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Re: Diplodocus: Return to the Swamps????

 I have a hard time imagining sauropods submerging themselves in
 *anything*. Sucking breath through those long necks would have been
 hard enough at the best of times. Having additional pressure around
 the lungs wouldn't have improved things.

 Of course, just because I can't imagine something doesn't mean it
 didn't happen. :-)

Mud is one thing, but water... the more pneumatic sauropods floated like corks, as I'm sure we all remember. :-)

 Another reason I think it unlikely that sauropods *prefered* swampy
 areas has to do with cost verses benefits. Sauropods had tiny mouths
 for their size, which would have restricted the amount they could eat
 per unit of time. This in turn would suggest metabolisms considerably
 lower than those found in other dinosaur lineages.

Absolutely not. Elephants chew -- sauropods didn't. Yes, *Camarasaurus* has precise tooth occlusion, but its jaws are like two pairs of serrated hedge scissors; there's no grinding going on whatsoever, it just took smaller bites.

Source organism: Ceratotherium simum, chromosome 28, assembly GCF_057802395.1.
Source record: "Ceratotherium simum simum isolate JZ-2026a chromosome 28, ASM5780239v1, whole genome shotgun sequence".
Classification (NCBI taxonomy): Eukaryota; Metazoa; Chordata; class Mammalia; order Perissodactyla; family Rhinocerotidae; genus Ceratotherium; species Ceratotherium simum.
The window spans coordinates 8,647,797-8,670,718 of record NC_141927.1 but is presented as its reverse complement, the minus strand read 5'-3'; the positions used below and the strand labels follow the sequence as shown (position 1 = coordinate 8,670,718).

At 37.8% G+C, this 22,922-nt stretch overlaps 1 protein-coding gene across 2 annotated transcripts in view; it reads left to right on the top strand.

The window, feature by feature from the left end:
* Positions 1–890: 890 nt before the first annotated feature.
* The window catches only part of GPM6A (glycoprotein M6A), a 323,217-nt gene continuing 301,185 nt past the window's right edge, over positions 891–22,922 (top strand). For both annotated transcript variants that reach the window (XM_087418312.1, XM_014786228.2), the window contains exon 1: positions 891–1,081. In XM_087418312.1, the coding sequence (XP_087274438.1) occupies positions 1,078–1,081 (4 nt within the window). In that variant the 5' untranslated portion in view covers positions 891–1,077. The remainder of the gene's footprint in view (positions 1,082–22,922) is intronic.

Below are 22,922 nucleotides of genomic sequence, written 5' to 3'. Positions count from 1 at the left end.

The only remaining big question is how sauropods prevented their gut contents from going mouldy. Elephants have extra-broad guts to _shorten_ the passage time.

 I imagine (there's
 that word again) that plowing through mud would require much more
 energy than walking up sloping ground (depending of course on the
 degree of slope). Would sauropods have been able to spare all that
 extra energy? Perhaps if it meant the difference between immediate
 life-or-death, but somehow I don't see them pushing their way through
 swamps (or even deep water) on a regular basis.